Early HAGSTROM Bass rundown...
A reply to a query from Joe McKasty about his Bass - rescued from the dustbin/Garbage/Sop|tunna
From: David Cox at Home
To: 'Joe McKasty'
Sent: Thursday, November 13, 2003 6:14 PM
Subject: RE: Hagstrom bass
Right, so far I have made some comparisons with other batches and offer the following:
Hagstrom Basses evolved through the origins of glitter (58-62) and the first thin body basses still had features or transitions found in these models. Early “Kent” branded models had a plastic covering, and a raised plastic pickguard with integral raised jack plug.
These also appeared as Hagstrom and Futurama brands through a range of modifications before the style settled into the mid/late sixties.
This model (PB-24-G) is almost a solid version of the
original glitter models, arriving in 1962. No longer the
plug-in pu unit, but still the looks and
yet was still being produced up to around 1966 under
various brands (Kent, Hagstrom, Selmer etc)
In 1965 this version of a Futurama arrived
no centre grill that seemed to mimic a
sound-hole as before. Hagstrom produced under the
Futurama brand for a while while
building it’s own reputation.
ny = new a = ?
Yours although still called Futurama is what
the HIIB was in a slightly modified form.
Here is another Futurama (later batch).
It had rounded pickups within the squared
Pickup rings, and a plate covering the switches
After this came squared pickups which stood
quite proud of the surrounds.
Which ran until after 1967
This remained mostly unchanged until the “new” models with humbucking pickups around 1969, when for a while both versions were available.
So, yours is the first of the “modern” generation basses the first of the Futuramas with a pickguard of similar construction to those used still today. To a collector quite an interesting vintage batch number.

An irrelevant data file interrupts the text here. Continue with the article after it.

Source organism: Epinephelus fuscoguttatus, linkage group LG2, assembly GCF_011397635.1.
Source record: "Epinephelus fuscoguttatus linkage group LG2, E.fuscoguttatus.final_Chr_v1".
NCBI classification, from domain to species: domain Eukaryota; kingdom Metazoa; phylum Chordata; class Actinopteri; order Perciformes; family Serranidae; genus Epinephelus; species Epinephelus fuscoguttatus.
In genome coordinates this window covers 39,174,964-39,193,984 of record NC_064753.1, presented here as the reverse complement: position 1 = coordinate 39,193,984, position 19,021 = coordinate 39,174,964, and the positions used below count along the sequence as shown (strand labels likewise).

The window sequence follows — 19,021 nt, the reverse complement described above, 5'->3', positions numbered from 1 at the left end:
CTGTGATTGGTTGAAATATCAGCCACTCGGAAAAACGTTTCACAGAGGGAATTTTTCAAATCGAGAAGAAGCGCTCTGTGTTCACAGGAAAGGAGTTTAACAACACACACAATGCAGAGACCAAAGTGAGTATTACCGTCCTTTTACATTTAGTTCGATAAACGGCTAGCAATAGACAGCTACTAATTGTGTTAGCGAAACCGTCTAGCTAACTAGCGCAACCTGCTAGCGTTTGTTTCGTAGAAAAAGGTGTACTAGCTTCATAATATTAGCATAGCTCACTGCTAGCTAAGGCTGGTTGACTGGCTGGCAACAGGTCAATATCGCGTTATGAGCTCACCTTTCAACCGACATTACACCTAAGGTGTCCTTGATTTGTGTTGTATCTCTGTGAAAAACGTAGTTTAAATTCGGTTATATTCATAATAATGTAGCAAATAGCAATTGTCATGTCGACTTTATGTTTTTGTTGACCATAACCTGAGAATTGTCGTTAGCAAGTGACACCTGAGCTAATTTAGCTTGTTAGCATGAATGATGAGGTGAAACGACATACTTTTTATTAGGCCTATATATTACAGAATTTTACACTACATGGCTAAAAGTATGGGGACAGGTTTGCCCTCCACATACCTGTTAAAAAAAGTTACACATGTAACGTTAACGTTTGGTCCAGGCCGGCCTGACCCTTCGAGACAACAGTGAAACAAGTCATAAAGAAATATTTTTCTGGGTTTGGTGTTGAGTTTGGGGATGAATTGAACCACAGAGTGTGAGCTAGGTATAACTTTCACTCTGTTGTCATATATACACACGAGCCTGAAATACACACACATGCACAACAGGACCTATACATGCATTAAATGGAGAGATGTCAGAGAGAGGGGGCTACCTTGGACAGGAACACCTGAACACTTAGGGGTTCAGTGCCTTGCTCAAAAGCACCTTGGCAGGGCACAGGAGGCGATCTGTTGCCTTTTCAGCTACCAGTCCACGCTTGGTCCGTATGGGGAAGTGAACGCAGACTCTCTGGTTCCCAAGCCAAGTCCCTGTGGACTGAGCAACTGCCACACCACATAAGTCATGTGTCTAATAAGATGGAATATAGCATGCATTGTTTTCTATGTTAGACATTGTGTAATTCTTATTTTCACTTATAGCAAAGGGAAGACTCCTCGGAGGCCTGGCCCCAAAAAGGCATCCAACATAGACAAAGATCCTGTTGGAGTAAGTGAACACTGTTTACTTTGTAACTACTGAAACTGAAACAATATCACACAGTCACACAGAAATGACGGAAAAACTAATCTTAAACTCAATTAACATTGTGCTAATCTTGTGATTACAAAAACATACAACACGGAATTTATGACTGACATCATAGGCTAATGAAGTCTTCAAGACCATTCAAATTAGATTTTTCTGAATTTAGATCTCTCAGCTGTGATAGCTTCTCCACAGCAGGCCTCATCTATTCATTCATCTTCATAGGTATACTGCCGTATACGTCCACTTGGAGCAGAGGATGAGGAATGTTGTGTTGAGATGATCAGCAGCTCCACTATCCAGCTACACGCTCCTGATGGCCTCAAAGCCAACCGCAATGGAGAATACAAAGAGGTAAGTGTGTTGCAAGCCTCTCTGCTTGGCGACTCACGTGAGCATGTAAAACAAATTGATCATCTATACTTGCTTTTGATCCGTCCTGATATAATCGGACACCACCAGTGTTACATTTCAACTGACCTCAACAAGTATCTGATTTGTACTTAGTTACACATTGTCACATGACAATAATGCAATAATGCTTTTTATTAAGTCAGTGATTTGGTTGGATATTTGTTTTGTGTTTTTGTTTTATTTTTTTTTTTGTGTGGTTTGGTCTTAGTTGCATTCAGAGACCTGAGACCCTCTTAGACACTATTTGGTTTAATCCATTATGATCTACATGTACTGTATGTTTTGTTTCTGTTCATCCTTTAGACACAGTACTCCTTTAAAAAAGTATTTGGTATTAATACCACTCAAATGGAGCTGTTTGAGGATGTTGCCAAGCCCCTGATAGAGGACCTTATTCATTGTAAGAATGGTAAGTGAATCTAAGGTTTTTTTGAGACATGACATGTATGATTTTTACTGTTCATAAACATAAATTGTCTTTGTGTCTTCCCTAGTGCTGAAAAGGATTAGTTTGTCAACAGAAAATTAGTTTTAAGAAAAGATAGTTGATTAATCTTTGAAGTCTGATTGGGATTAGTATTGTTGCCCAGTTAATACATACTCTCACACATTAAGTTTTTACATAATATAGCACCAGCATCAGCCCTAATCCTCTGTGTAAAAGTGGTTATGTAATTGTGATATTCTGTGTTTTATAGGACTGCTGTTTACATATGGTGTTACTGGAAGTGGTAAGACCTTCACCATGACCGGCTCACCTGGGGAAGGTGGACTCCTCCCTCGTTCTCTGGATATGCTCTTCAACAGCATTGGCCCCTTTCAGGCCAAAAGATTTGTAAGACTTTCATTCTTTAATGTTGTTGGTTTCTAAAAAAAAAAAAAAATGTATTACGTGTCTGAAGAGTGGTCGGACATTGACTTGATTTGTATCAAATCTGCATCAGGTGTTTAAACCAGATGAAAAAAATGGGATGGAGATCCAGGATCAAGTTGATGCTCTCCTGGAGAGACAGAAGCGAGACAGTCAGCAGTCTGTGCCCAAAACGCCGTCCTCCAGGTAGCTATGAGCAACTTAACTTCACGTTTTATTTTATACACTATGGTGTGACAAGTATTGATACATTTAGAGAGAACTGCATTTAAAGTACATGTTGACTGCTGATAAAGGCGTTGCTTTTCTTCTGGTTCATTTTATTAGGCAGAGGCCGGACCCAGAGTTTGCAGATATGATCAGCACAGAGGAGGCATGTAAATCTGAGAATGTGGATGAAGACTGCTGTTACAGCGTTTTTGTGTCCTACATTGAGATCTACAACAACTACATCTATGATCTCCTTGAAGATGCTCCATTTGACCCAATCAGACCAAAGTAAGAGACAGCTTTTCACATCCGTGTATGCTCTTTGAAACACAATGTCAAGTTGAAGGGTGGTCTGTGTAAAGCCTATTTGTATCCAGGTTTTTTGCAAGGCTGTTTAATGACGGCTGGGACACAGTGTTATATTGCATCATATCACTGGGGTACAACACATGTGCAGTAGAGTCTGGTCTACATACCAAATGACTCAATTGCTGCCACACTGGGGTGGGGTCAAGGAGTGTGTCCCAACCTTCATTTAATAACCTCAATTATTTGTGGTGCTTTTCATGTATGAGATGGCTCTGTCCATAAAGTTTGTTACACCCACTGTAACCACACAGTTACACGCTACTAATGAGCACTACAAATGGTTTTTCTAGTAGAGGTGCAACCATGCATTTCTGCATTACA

Thanks for sending the pictures, which will feature on the site soon. If I find out anything more specific about this batch then I’ll let you know, meantime it’s certainly NOT a model for the trash can!
Output: These can be hiked up by placing a magnet under the single coil poles. I don’t know the exact details, but I think they are special magnets of some kind. However, don’t forget these pu’s are an old design by today’s standards. For example comparing a late 90's Peavey bass and a early 70's Hagstrom bass is like comparing apples and oranges, They just aren't he same! Take it back to mid sixties and you’re looking at technology from the late fifties just being tweaked a bit!
Anyway to the cleaning:
I have not had the need to take off layers myself (!), but I can see your point with the marks showing on the back. These guitars were originally finished with a polyester spray lacquer in a number of wet coats. If you feel courageous and adept with a screwdriver you could remove the hardware / pickguard assembly and pickups in one piece, then happily restore a sheen to this bodywork after continuing (carefully with your original process. Normally I would not suggest this route, but as you’ve started, and kept a solid coat of colour then you could continue. The original finish would have had quite a depth of gloss, quite unlike most makers who had quite a flat gloss. It feels quite solid and tactile when in good condition. Hagstrom were renowned for the quality of finish, with translucent wood into colour bursts which were not simply a flat colour sunburst, more a three dimensional view through the colour which was wet sprayed amongst the polyester layers (up to 20 coats). Fortunately, yours is plain white! However white is quite popular especially in good condition.
See this one: [LINK] to be found on the John Casselman “Story page” on the website. This is what yours should be like – at least! (This one has not been restored)
I would highly recommend this, as although it’s not a “highest prized” model, if it works, then it’s getting rare. As time goes by, all Hagstrom electrics are gaining in collectability. Snobbery about Gibson and Fender means it will be some while before it becomes a US$1000+ model, but certainly a few hundred already, and cleaned and shining it makes a good value player with a historical rarity that will be appreciated in the future.
I hope I haven’t bored you with detail, but as you realise I find the history quite interesting!!!
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